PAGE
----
So how does Whybrow himself cope, given the demands of running a huge institution with 400 faculty, a fast-approaching book deadline, and constant speaking engagements?

In his office, during an hour-long interview, there was not a single interruption. No email or text pings. No ringing phones. His computer was closed. His cell phone was turned off, as it usually is. He sometimes works until 9 at night, but he doesn’t work at home. On weekends, he checks his email just once a day.

“The idea is not that you don’t work hard,” Whybrow explains. “You do. But you have to be able to switch it off and create space. I’ve made a conscious decision to live a life that is not driven by someone else’s priority.” No matter how good that dopamine feels.

Source http://www.psmag.com/health/manic-natio ... ess-42695/
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PostThu Jun 21, 2012 6:43 pm » by CaptainRutland


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PostThu Jun 21, 2012 7:36 pm » by Dagnamski


Dammit, i was gonna release my book "A computer is like a cup of tea".

Damn thievey. :x
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PostThu Jun 21, 2012 7:52 pm » by Seriouscitizen


Good post!

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PostThu Jun 21, 2012 8:04 pm » by Kinninigan


This is electronic cocaine.... :cheers:


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PostThu Jun 21, 2012 8:13 pm » by One-23


Kinninigan wrote:This is electronic cocaine.... :cheers:


Cocaine & Alertness Replication Binaural Beats Get High with Sound! 25 Minutes!



Upload to Disclose.tv



Published on Apr 30, 2012 by AJBBinauralBeats

Download Audio: http://vibedeck.com/ajbbinauralbeats/tracks/257687/buy
Listen to this to replicate a Cocaine, hyper high.

This is my first video that INCLUDES my new intro, and my NEW quiet start fade in.

The carrier frequency used is 110hz which allows a slow beta endorphin rise in the brain, along with the binaural beats to create a pleasurable high.

I do not condone or condemn the use of drugs / legal drugs. Please do not use while operating machinery.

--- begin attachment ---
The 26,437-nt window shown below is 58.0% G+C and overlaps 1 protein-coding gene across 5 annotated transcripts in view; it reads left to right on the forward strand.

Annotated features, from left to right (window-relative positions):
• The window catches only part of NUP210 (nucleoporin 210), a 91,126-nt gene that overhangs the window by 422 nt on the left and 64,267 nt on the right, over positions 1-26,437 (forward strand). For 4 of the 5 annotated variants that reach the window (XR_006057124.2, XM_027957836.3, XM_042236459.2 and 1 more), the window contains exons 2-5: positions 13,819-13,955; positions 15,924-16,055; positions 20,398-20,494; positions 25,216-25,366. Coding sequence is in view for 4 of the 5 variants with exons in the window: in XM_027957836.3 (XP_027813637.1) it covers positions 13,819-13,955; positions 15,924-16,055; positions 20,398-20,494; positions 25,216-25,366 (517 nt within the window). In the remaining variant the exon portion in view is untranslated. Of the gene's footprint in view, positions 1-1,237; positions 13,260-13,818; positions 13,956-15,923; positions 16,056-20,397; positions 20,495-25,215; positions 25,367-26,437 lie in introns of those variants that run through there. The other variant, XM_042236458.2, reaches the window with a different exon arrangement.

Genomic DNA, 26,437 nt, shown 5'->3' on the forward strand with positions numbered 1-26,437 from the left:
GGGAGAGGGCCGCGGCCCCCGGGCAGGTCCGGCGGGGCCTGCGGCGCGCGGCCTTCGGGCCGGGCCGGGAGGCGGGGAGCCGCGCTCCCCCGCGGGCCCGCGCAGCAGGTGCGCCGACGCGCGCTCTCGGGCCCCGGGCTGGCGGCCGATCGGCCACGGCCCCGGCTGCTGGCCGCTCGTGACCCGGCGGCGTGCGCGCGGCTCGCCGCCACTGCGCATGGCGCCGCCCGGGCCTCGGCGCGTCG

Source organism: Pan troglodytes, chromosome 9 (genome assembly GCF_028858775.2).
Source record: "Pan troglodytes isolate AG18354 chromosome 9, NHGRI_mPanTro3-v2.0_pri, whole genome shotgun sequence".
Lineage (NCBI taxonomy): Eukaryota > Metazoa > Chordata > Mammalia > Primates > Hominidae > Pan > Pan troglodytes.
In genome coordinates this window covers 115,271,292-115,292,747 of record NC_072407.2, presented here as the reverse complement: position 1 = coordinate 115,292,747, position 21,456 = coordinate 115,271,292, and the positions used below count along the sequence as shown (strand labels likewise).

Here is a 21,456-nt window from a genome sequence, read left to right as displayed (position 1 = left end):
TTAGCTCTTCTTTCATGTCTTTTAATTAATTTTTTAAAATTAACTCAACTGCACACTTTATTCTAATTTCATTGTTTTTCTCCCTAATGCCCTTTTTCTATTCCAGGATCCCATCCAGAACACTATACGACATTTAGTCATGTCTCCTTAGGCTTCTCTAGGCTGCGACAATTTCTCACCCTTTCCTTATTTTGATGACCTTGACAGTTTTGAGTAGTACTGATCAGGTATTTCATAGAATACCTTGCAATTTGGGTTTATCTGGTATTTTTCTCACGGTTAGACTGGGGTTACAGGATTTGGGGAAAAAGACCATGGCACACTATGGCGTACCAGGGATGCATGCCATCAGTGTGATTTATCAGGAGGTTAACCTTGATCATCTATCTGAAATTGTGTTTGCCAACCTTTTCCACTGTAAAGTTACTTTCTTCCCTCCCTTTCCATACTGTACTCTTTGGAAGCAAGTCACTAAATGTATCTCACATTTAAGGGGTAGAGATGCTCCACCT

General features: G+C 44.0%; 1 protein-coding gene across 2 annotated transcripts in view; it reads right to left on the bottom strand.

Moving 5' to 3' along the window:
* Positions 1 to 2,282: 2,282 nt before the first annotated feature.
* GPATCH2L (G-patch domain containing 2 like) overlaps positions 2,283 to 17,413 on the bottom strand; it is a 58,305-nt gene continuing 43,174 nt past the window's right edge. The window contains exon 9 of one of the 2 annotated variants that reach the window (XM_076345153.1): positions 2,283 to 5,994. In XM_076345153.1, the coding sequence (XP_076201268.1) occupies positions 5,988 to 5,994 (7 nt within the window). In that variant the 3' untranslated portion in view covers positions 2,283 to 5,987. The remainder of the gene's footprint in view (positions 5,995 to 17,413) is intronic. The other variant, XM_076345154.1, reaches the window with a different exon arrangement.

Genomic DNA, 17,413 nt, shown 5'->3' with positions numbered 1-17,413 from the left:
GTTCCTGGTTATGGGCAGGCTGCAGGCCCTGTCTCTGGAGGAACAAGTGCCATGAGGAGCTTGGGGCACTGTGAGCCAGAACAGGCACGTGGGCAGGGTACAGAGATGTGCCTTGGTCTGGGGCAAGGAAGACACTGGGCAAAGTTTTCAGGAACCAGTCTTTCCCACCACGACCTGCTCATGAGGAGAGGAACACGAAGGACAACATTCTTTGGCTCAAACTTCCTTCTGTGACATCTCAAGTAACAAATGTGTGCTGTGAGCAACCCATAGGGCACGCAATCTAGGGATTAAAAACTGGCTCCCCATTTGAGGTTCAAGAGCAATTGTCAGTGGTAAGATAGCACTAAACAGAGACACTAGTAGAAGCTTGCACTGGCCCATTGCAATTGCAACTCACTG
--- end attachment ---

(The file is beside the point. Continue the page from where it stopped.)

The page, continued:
Best listened to in a decent pair of headphones. (not those apple ear buds)

Please subscribe, and share!

For more information, check out the forums!




http://ajbbb.forumatic.com


Had this or something very similar on my MP3 several years back, didn't get the hang of just chillin and relaxing for that amount of time, but it kind of outlines my post. Are we evolving chemically to interact with technology in a way that the brains neurons are developing synaptic connections that will inevitably lead to some sort of symbiosis? It is well known that some people feel some kind of withdrawal symptoms if they don't have a computer, games console, mobile phone etc fix.
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PostThu Jun 21, 2012 8:25 pm » by Kinninigan


Cageyone23 wrote:
Had this or something very similar on my MP3 several years back, didn't get the hang of just chillin and relaxing for that amount of time, but it kind of outlines my post. Are we evolving chemically to interact with technology in a way that the brains neurons are developing synaptic connections that will inevitably lead to some sort of symbiosis? It is well known that some people feel some kind of withdrawal symptoms if they don't have a computer, games console, mobile phone etc fix.




Sharing stuff online has been shown to release dopamine in small amounts, so there is some truth. We are DTV "freebasers" in a way... :cheers:


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PostMon Jul 02, 2012 6:00 pm » by Thor


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Computers were invented for military reasons (work) not to watch gay porn :vomit: or look at boobs all day like most of you do! :mrcool:

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PostThu Jul 12, 2012 5:13 am » by Hackjames


Thor wrote:Computers were invented for military reasons (work) not to watch gay porn :vomit: or look at boobs all day like most of you do! :mrcool:


You heard it from the god of thunder, folks. The military never intended for you to watch homosexual pornography or to view mammary glands with your computational device, and so you must stop.

Thanks, Thor.
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PostThu Jul 12, 2012 8:02 am » by I2haveseen


Kinninigan wrote:
Cageyone23 wrote:
Had this or something very similar on my MP3 several years back, didn't get the hang of just chillin and relaxing for that amount of time, but it kind of outlines my post. Are we evolving chemically to interact with technology in a way that the brains neurons are developing synaptic connections that will inevitably lead to some sort of symbiosis? It is well known that some people feel some kind of withdrawal symptoms if they don't have a computer, games console, mobile phone etc fix.




Sharing stuff online has been shown to release dopamine in small amounts, so there is some truth. We are DTV "freebasers" in a way... :cheers:


lol Agreed..... Shame we get the cortisol a a side effect :cheers: